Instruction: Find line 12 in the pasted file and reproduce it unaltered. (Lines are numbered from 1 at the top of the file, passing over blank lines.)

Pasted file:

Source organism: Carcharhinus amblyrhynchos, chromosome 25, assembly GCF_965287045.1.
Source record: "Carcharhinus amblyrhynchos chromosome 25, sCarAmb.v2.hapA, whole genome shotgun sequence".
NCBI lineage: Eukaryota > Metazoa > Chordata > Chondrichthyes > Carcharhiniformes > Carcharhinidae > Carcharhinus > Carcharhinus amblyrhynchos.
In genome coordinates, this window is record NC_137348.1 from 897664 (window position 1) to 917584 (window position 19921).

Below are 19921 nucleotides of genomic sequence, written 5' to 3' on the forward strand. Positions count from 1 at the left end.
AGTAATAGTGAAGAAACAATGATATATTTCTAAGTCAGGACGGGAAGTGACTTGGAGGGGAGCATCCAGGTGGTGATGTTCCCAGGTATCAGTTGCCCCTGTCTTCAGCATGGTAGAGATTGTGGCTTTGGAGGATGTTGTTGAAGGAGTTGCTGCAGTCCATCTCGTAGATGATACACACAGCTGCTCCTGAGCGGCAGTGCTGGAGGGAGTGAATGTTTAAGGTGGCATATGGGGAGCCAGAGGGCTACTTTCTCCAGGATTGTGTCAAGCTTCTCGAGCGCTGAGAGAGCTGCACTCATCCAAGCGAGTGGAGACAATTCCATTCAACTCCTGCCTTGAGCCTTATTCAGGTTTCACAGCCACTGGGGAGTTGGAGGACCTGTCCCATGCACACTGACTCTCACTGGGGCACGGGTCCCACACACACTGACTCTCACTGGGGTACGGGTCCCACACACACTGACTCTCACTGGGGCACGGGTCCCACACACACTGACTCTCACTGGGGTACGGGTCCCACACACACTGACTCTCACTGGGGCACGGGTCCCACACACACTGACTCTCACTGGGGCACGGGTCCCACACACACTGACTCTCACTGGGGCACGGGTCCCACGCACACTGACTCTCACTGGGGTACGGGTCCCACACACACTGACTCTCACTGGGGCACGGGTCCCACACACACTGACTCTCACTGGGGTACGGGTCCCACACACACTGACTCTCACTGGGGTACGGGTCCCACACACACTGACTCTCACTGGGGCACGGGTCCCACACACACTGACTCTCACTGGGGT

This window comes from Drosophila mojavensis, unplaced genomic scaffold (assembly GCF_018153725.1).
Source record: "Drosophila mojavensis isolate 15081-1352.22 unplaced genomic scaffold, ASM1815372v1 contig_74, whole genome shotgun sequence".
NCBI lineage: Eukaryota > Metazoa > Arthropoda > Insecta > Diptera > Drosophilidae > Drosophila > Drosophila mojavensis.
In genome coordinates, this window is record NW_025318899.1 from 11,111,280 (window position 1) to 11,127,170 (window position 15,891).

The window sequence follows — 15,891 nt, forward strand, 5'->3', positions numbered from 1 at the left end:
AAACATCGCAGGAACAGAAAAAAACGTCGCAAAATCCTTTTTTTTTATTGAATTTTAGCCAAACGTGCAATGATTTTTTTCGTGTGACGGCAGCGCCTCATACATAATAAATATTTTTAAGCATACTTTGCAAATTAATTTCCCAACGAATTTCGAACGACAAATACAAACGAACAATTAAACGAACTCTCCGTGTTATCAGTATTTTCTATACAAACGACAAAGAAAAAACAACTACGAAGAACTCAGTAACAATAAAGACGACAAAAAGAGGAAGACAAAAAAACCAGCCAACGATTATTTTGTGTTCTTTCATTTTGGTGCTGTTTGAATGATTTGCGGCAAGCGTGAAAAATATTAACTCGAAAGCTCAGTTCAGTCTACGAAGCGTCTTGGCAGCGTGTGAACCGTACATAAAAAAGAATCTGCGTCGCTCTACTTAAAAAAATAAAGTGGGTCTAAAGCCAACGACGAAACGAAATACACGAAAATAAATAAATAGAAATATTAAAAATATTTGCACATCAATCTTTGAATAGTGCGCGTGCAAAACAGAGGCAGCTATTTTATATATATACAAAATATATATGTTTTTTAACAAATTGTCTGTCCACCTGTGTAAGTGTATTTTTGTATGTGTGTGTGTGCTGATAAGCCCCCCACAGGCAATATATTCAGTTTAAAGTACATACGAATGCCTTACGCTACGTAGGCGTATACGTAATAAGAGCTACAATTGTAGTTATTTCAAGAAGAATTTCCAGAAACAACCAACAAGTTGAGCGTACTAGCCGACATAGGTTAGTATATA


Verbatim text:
AAACATCGCAGGAACAGAAAAAAACGTCGCAAAATCCTTTTTTTTTATTGAATTTTAGCCAAACGTGCAATGATTTTTTTCGTGTGACGGCAGCGCCTCATACATAATAAATATTTTTAAGCATACTTTGCAAATTAATTTCCCAACGAATTTCGAACGACAAATACAAACGAACAATTAAACGAACTCTCCGTGTTATCAGTATTTTCTATACAAACGACAAAGAAAAAACAACTACGAAGAACTCAGTAACAATAAAGACGACAAAAAGAGGAAGACAAAAAAACCAGCCAACGATTATTTTGTGTTCTTTCATTTTGGTGCTGTTTGAATGATTTGCGGCAAGCGTGAAAAATATTAACTCGAAAGCTCAGTTCAGTCTACGAAGCGTCTTGGCAGCGTGTGAACCGTACATAAAAAAGAATCTGCGTCGCTCTACTTAAAAAAATAAAGTGGGTCTAAAGCCAACGACGAAACGAAATACACGAAAATAAATAAATAGAAATATTAAAAATATTTGCACATCAATCTTTGAATAGTGCGCGTGCAAAACAGAGGCAGCTATTTTATATATATACAAAATATATATGTTTTTTAACAAATTGTCTGTCCACCTGTGTAAGTGTATTTTTGTATGTGTGTGTGTGCTGATAAGCCCCCCACAGGCAATATATTCAGTTTAAAGTACATACGAATGCCTTACGCTACGTAGGCGTATACGTAATAAGAGCTACAATTGTAGTTATTTCAAGAAGAATTTCCAGAAACAACCAACAAGTTGAGCGTACTAGCCGACATAGGTTAGTATATA